In the fifties and early sixties, car designs were perhaps at their most dramatic, with acres of chrome and fins that went on forever. So dramatic were the styles, and futuristic were the car concepts that in America in particular, even kids were excited about the new car designs. Under the direction of Harley Earl, the Fisher Body Craftsman's Guild, subsidized by General Motors, was a national competition to help focus that energy and give teenagers an outlet for their car designing enthusiasm. The competition flourished in the fifties and sixties by offering scholarships for building scale model dream cars. Created for high school seniors to challenge their imaginations, Fisher Body helped these young engineers and designers shape the look of the future. The Craftsman's Guild aimed to shape young candidates into fine craftsmen, mature and stable, the well-mannered "Fisher Boys" would stand as pillars of the community.
Initially, as the Fisher Body Club developed, auto mockups were crudely sculpted or carved in wood or clay, often with simple details. Starting with a set of wheels mounted on axles, to which they would apply a large wad of modeling clay, young designers were left up to their own creative devices to fashion their scale model dream cars. Those who had some experience with crafting models, perhaps referring to drawings they had created, managed to sculpt inspired designs that exhibited a high degree of craftsmanship. In depth building instructions were not available and assistance of former contestants was not available. GM reasoned that given little to go on, contestants would have to dredge up solutions by themselves, as a form of creative stimulation.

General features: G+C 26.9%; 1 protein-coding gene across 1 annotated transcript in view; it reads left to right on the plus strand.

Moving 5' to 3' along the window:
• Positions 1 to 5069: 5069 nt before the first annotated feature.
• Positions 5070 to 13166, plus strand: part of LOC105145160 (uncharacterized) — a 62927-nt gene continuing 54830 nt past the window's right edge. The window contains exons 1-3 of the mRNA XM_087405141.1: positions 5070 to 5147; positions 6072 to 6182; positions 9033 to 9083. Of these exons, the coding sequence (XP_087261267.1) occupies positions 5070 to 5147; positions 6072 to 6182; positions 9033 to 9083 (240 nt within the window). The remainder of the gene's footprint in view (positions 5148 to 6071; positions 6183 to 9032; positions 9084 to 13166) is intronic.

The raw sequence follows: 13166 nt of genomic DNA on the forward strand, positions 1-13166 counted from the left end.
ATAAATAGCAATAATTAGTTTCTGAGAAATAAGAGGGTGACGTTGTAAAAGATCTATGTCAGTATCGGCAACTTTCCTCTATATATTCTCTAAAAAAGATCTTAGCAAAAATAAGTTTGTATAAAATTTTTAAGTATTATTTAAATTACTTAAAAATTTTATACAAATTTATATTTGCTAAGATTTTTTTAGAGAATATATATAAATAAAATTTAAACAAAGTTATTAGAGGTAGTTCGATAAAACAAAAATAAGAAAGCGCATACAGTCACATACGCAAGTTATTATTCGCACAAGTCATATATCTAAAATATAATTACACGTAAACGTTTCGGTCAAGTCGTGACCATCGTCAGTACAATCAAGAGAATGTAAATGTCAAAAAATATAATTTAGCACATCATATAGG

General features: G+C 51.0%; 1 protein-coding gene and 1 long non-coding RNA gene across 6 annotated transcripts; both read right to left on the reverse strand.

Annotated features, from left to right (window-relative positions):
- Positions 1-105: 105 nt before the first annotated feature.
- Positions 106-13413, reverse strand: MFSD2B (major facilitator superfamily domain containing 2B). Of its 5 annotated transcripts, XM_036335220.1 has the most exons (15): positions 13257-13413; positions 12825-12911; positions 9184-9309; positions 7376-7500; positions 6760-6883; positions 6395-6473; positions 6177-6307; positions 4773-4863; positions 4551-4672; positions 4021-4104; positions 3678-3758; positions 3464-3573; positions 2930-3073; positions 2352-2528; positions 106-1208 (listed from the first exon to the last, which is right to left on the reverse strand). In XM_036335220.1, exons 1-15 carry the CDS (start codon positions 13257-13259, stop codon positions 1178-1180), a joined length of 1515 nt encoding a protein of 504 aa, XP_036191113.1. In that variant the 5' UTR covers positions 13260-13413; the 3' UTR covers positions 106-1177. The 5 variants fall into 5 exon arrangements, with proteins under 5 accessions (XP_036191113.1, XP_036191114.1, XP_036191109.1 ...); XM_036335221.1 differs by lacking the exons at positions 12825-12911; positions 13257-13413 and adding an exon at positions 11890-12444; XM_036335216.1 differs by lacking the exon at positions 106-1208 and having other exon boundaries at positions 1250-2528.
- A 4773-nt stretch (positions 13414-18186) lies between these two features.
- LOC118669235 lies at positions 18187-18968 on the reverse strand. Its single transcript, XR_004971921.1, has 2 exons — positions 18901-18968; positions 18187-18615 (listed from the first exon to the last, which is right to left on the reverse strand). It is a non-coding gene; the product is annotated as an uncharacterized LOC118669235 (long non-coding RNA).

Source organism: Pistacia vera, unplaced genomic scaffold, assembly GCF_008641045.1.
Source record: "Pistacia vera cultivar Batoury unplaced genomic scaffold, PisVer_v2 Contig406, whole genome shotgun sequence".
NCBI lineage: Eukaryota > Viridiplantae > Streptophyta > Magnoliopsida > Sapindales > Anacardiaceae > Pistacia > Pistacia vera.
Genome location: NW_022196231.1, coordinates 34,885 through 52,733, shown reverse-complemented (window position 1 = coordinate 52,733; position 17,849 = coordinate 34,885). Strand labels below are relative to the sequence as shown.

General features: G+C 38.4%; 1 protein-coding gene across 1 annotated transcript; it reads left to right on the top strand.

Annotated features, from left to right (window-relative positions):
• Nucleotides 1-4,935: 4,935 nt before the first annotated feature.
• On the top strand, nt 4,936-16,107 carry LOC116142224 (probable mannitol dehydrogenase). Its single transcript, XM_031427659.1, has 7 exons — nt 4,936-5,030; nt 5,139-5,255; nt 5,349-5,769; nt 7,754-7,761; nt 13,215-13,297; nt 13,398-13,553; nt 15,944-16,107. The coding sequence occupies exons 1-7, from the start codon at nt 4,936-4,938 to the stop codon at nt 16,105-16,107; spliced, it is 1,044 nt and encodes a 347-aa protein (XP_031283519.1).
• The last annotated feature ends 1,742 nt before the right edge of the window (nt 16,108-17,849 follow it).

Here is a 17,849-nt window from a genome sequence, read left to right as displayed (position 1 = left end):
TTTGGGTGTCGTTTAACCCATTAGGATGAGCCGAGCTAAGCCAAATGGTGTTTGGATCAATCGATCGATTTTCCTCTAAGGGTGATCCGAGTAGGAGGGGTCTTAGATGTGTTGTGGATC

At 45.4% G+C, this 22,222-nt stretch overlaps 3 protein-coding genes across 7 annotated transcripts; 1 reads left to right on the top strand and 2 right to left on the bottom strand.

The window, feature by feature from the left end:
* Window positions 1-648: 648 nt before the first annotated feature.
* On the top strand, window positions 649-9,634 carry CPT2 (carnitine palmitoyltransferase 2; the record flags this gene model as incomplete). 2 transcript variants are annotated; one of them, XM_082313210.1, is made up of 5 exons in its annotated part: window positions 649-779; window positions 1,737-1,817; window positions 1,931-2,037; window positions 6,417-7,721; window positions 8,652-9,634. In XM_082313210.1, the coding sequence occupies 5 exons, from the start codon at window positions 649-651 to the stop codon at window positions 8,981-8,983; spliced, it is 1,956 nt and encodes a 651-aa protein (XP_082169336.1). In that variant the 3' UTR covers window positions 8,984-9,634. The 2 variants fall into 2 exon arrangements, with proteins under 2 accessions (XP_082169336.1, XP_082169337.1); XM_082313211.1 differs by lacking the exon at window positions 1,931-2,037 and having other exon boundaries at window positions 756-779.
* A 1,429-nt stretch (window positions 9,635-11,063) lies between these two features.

The legacy of the Fisher Body Craftsman's Guild is one of stimulating, enabling and rewarding creativity and craftsmanship. The Guild strove to mold high school seniors into strong, bold and creative engineers and designers with their sights on a future as General Motors employees. Young adults embraced the challenge and rewards set forth by the Guild during the post-war period, exemplified by the fact that during the fifties, only the Boy Scouts of America had a larger membership. As noble an accomplishment as this may seem, it is also true that there was no place in the Guild for the female designer or craftsperson. When one looks back at the promotional material General Motors and the Fisher Body Craftsman's Guild used to attract members, it is a sad reminder of why women are a scarce minority in engineering and other technological fields today. The attitude of the Fisher Body Craftsman's Guild's toward women eventually evolved, if only in it's experimental European program, with the co-educational Opel Modellbauer Gilde in West Germany remaining active from 1965 to 1976.
By the mid sixties, designs were more futuristic, clean, and exhibited the highest level of craftsmanship. These young designers were producing professional quality mockups using the same techniques as actual automotive designers. By 1968, the Fisher Body Craftsman's Guild ended its scholarship program and competition for financial reasons. The US Craftsman's Guild held a reunion in 2004, with many of the attending adult members currently working in the field of automotive engineering and design.
Until teenage boys discovered the Fisher Body Craftsman's Guild, many only had the fleeting satisfaction of making their futuristic sketches in school notebooks, or in the margins of text books. The Fisher Body Craftsman's Guild served as an enabler, mentor, and bridge to the future for youth inspired by automotive design. Today, powerful technological tools including the computer, the Internet, and 3-D imaging software enable anyone with an interest in engineering or design to create and show their concepts to millions of other enthusiasts, and potential employers. Anyone old enough to hold a mouse or operate a Wacom Tablet can stand on the shoulders of the Fisher Boys and begin to design their own futures.
by John Prinz